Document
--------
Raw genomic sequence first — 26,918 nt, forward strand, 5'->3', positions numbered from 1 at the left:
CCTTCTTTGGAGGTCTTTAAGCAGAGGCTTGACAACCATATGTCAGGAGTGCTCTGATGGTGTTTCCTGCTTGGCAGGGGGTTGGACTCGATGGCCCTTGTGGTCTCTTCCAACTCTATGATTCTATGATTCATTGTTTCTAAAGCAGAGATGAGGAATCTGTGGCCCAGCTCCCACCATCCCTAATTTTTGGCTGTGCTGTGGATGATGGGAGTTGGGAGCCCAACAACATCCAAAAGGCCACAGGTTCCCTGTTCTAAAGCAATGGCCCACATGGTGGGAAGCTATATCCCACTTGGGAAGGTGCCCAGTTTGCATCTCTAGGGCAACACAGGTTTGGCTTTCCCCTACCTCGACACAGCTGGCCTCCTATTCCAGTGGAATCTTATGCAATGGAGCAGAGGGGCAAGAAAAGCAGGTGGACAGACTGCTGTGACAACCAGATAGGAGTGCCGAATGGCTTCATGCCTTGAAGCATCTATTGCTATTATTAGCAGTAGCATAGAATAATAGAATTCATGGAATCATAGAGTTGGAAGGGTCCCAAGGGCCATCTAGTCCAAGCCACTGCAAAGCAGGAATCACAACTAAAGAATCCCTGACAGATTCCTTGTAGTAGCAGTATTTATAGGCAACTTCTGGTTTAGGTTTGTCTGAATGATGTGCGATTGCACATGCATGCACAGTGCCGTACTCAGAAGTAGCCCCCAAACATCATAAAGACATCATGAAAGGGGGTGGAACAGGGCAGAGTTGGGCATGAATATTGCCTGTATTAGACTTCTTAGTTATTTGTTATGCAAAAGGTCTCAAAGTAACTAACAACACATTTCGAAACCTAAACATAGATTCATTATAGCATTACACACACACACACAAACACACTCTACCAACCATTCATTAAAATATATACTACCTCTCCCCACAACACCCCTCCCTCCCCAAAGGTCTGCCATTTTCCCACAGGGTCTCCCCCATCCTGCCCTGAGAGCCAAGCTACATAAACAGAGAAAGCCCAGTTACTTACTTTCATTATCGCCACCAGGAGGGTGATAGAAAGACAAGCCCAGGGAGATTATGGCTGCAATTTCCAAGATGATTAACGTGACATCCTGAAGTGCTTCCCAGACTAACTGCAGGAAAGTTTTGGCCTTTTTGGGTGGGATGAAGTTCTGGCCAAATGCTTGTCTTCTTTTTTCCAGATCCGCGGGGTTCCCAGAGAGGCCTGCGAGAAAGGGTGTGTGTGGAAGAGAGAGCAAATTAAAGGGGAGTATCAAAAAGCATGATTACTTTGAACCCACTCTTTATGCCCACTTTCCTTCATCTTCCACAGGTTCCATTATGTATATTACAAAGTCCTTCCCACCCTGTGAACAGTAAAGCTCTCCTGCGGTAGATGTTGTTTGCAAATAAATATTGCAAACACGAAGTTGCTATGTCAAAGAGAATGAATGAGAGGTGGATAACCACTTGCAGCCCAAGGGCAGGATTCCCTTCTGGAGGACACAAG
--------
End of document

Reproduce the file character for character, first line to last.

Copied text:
Raw genomic sequence first — 26,918 nt, forward strand, 5'->3', positions numbered from 1 at the left:
CCTTCTTTGGAGGTCTTTAAGCAGAGGCTTGACAACCATATGTCAGGAGTGCTCTGATGGTGTTTCCTGCTTGGCAGGGGGTTGGACTCGATGGCCCTTGTGGTCTCTTCCAACTCTATGATTCTATGATTCATTGTTTCTAAAGCAGAGATGAGGAATCTGTGGCCCAGCTCCCACCATCCCTAATTTTTGGCTGTGCTGTGGATGATGGGAGTTGGGAGCCCAACAACATCCAAAAGGCCACAGGTTCCCTGTTCTAAAGCAATGGCCCACATGGTGGGAAGCTATATCCCACTTGGGAAGGTGCCCAGTTTGCATCTCTAGGGCAACACAGGTTTGGCTTTCCCCTACCTCGACACAGCTGGCCTCCTATTCCAGTGGAATCTTATGCAATGGAGCAGAGGGGCAAGAAAAGCAGGTGGACAGACTGCTGTGACAACCAGATAGGAGTGCCGAATGGCTTCATGCCTTGAAGCATCTATTGCTATTATTAGCAGTAGCATAGAATAATAGAATTCATGGAATCATAGAGTTGGAAGGGTCCCAAGGGCCATCTAGTCCAAGCCACTGCAAAGCAGGAATCACAACTAAAGAATCCCTGACAGATTCCTTGTAGTAGCAGTATTTATAGGCAACTTCTGGTTTAGGTTTGTCTGAATGATGTGCGATTGCACATGCATGCACAGTGCCGTACTCAGAAGTAGCCCCCAAACATCATAAAGACATCATGAAAGGGGGTGGAACAGGGCAGAGTTGGGCATGAATATTGCCTGTATTAGACTTCTTAGTTATTTGTTATGCAAAAGGTCTCAAAGTAACTAACAACACATTTCGAAACCTAAACATAGATTCATTATAGCATTACACACACACACACAAACACACTCTACCAACCATTCATTAAAATATATACTACCTCTCCCCACAACACCCCTCCCTCCCCAAAGGTCTGCCATTTTCCCACAGGGTCTCCCCCATCCTGCCCTGAGAGCCAAGCTACATAAACAGAGAAAGCCCAGTTACTTACTTTCATTATCGCCACCAGGAGGGTGATAGAAAGACAAGCCCAGGGAGATTATGGCTGCAATTTCCAAGATGATTAACGTGACATCCTGAAGTGCTTCCCAGACTAACTGCAGGAAAGTTTTGGCCTTTTTGGGTGGGATGAAGTTCTGGCCAAATGCTTGTCTTCTTTTTTCCAGATCCGCGGGGTTCCCAGAGAGGCCTGCGAGAAAGGGTGTGTGTGGAAGAGAGAGCAAATTAAAGGGGAGTATCAAAAAGCATGATTACTTTGAACCCACTCTTTATGCCCACTTTCCTTCATCTTCCACAGGTTCCATTATGTATATTACAAAGTCCTTCCCACCCTGTGAACAGTAAAGCTCTCCTGCGGTAGATGTTGTTTGCAAATAAATATTGCAAACACGAAGTTGCTATGTCAAAGAGAATGAATGAGAGGTGGATAACCACTTGCAGCCCAAGGGCAGGATTCCCTTCTGGAGGACACAAG